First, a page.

The same is true for you! I’m not saying it’s easy. I still have my meltdowns. The mean girls in my head still try to convince me that I’m not good enough. But I tune them out. I don’t fight the meltdowns because that only makes it worse. Instead, I embrace them. I look at them as gifts, allowing me to release something that clearly needs to be released.

Creating My New Life

Coming home from the mountains, I started creating the life that I want. I got a puppy, Dallas. She brought joy back into our house, and she helped Sassy heal which has been the biggest gift of all. Another decision many thought was crazy. Another one of my best decisions.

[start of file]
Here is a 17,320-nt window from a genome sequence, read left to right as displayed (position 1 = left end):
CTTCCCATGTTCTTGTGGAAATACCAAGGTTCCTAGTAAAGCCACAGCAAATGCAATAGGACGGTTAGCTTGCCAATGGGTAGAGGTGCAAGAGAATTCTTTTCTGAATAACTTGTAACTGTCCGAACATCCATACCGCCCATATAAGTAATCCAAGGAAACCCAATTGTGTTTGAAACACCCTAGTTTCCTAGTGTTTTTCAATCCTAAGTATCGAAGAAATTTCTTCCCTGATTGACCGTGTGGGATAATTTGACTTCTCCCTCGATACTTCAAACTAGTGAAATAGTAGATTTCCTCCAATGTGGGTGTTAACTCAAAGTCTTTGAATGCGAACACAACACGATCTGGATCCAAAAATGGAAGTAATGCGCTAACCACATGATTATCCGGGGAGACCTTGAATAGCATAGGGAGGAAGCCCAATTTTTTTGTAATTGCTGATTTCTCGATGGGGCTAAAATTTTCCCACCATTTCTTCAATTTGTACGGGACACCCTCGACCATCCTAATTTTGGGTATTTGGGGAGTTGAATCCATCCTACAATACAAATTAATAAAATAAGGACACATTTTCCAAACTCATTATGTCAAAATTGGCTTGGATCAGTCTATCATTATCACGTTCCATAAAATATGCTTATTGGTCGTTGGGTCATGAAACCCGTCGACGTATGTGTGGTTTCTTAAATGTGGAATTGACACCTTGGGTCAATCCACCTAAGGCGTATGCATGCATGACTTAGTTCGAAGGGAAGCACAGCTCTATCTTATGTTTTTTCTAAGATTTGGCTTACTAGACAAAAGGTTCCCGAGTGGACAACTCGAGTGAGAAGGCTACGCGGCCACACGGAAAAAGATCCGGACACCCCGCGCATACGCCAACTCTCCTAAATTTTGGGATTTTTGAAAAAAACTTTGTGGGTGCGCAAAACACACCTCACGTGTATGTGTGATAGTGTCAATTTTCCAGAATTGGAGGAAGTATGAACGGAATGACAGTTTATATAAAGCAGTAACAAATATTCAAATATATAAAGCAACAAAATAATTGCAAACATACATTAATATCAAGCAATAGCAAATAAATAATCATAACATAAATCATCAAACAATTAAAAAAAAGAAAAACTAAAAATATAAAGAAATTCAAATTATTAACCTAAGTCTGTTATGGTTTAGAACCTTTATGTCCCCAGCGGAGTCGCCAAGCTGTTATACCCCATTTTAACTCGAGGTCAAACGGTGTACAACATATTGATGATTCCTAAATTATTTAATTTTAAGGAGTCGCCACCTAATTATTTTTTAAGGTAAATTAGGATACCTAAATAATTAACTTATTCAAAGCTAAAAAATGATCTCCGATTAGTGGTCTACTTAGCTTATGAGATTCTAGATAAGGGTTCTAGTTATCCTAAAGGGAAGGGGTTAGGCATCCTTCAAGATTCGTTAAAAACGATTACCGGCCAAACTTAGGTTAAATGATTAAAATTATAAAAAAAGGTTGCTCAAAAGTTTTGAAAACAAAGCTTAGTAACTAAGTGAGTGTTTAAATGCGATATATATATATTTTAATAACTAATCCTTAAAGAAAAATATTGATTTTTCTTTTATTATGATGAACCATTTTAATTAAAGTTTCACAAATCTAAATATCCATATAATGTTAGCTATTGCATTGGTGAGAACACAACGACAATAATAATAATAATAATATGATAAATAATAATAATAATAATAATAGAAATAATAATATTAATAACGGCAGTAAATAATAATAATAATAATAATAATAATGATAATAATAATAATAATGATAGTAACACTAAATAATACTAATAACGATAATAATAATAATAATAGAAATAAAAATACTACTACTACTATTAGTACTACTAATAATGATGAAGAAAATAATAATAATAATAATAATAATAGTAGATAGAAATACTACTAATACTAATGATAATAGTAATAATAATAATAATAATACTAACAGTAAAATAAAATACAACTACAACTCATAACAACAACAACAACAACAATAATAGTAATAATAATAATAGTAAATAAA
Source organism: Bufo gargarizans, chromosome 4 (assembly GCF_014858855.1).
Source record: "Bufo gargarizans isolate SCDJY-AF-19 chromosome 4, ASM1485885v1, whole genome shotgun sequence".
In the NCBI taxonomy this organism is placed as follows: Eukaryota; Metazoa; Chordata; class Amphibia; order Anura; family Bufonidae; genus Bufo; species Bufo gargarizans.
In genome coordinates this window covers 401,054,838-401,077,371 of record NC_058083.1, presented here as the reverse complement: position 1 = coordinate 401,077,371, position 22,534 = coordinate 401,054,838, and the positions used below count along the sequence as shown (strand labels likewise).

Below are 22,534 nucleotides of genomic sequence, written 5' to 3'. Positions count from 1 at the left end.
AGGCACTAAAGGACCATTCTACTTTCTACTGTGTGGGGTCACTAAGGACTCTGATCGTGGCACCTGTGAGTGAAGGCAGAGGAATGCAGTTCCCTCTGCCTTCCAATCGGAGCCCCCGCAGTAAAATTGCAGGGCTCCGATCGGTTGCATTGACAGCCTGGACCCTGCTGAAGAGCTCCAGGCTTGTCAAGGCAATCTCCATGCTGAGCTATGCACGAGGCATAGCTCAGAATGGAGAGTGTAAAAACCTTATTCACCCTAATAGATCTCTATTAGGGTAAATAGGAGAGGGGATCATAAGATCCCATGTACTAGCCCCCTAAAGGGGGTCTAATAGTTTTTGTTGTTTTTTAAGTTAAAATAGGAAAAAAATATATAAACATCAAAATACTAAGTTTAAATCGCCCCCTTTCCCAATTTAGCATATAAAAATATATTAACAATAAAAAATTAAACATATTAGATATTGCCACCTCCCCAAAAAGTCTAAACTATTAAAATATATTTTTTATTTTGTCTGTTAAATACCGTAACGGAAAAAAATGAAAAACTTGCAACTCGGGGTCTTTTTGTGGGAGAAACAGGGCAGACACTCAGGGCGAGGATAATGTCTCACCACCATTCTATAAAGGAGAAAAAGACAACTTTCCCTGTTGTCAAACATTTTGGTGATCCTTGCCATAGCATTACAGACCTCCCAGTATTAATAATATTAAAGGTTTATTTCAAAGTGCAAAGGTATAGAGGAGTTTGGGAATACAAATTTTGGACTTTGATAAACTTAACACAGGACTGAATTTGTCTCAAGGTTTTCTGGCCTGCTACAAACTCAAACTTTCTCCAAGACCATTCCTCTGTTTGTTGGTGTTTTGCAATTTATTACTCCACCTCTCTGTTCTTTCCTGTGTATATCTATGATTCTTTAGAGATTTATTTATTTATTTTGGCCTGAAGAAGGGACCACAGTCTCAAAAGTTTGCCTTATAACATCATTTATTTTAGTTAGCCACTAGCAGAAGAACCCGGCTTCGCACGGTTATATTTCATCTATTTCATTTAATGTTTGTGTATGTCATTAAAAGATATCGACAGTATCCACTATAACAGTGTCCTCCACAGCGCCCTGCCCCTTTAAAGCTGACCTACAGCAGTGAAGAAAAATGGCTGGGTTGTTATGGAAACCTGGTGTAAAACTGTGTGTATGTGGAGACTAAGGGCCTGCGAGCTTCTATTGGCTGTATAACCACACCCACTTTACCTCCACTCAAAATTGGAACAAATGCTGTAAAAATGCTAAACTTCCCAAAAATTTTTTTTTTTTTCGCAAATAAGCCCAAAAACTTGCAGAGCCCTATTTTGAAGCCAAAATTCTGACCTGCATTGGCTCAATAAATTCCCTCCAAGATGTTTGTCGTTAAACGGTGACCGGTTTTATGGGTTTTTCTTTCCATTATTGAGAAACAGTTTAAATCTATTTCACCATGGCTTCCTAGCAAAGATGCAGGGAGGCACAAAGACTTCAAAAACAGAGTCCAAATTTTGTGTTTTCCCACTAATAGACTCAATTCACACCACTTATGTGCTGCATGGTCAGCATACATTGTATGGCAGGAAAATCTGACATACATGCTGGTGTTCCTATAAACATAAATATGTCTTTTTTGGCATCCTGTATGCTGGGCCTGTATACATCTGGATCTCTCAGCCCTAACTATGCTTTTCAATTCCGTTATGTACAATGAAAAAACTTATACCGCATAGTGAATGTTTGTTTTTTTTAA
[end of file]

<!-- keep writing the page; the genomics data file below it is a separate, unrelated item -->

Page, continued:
I continued listening to my body and to that little voice. I gave myself permission to heal, my way, and I devoted 2019 to myself and my healing. Another decision that wasn’t well received. And another one of my best decisions. Ever.

It’s how I began to heal, something I honestly didn’t believe was possible even 6 months ago. So trust me when I say that grieving is a personal journey. Listen to yourself. Your journey is different than mine. But what we have in common is the right to grieve our own way. Permission Granted!

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Samantha Ruth

Samantha Ruth is a Transformational Psychologist, speaker, best selling author, CoFounder of Faces of Mental Illness, a movement of breaking stigmas and inspiring hope, and the proud founder of Griefhab: a 24/7 support community open to anyone who has experienced a loss. She helps people around the world turn their pain into their power by guiding them to be their true selves not who they think they need to be, by embracing their differences, and by living life on their own terms.